Top critical review
An honest review from a long-time fan...
Reviewed in the United States on September 9, 2018
I've been following Rachel Hollis for years. Up until now, her message has resonated with me. As a lifestyle blogger, she produced great content, but her recent evolution into a self-proclaimed "mogul," has bothered me for the last year. Unfortunately, "Girl Wash Your Face" is "Mogul Rachel" instead of her previous, likable self.
Here are my issues with the book:
1. The fake "hey ya'll" language.
Hollis may have (VERY) recently moved to Austin, Texas (where I also live), but don't be fooled by her plastered-on attempts at sounding "down home." She is simply emulating greater, authentic Texas writers such as Jen Hatmaker and Brene Brown. She grew up in Southern California and most recently lived in Glendale.
Texans have a phrase: "Don't California My Texas." This applies to written work, too.
2. The non-stop humble-bragging.
We get it, Rachel, you are productive and work hard. Guess what - you also have a full-time nanny, full-time housekeeper, and an ACTUAL mogul of a husband to bankroll your PR expenditures, new staff hires, and property purchases. If your readers could afford to "run a company" and also not take a salary for 6+ years (while still having weekly mani/pedis, daily blowouts, etc.) I'm sure we all could be a "mogul" in our own way.
3. The dangerous, non-expert advice.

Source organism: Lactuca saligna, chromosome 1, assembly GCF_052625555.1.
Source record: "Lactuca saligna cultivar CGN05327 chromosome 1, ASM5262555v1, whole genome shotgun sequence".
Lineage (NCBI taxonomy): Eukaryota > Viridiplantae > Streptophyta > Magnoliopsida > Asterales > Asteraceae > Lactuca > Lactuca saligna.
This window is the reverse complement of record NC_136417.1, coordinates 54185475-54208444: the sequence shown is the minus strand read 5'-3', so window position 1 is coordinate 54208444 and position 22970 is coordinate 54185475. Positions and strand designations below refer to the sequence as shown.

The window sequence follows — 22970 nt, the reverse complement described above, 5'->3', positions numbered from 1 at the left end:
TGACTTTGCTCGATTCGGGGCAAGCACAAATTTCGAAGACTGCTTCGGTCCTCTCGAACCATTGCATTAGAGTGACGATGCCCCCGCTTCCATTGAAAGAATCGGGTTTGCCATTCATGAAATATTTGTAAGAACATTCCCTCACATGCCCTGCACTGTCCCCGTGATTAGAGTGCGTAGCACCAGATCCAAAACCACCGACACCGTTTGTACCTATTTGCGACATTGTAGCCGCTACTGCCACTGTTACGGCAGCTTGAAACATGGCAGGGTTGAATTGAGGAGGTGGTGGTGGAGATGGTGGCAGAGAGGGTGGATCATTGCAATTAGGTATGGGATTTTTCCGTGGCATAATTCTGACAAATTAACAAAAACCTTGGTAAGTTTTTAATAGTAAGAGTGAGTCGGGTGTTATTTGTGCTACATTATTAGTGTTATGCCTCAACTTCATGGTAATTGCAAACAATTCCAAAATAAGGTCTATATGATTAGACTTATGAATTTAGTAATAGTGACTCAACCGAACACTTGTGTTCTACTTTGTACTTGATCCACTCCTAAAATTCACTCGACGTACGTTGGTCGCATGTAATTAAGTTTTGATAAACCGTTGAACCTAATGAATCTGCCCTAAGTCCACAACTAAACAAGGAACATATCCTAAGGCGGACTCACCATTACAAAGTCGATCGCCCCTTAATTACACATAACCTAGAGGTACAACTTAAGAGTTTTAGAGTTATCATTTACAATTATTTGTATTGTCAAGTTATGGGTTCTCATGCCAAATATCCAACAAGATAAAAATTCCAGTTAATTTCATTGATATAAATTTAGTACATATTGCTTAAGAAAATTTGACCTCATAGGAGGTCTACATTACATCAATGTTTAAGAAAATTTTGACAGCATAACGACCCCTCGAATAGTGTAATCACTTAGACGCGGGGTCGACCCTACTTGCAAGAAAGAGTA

Hollis does not have a formal degree or certification of any kind, beyond a high school diploma. She is 100% unqualified to give advice in the areas of physical and mental health, relationships, trauma/recovery, and life management. Marrying the only guy you've ever dated and having kids doesn't make you a relationship expert. It makes you a wife and mother. Losing weight and exercising doesn't making you a trainer or nutritionist. It makes you a person who has eaten well and exercised to better health. And experiencing trauma and having a therapist does NOT make you a mental health professional. It makes you someone who has worked through their own issues.
4. The strategic "Christian-ish" positioning. This book is categorized under the "Christian Books" section on Amazon and similar retailers. This is a tactic by the author and publisher to rank higher and make the NYT's best-seller list. Those who have read the book have already noted the lack of actual Christian content. I mean, Rachel doesn't even thank God in the acknowledgements section! She does thank her nanny, though.
5. The unoriginal, co-opted thoughts. Anyone who has read ANY of the following authors will see their content co-opted (and unattributed) throughout this entire book: Tony Robbins, Oprah, Elizabeth Gilbert, Jen Hatmaker, Brene Brown.
I could go on, but I think I've made my point. I'll sum up my thoughts on this book in two words: derivative drivel.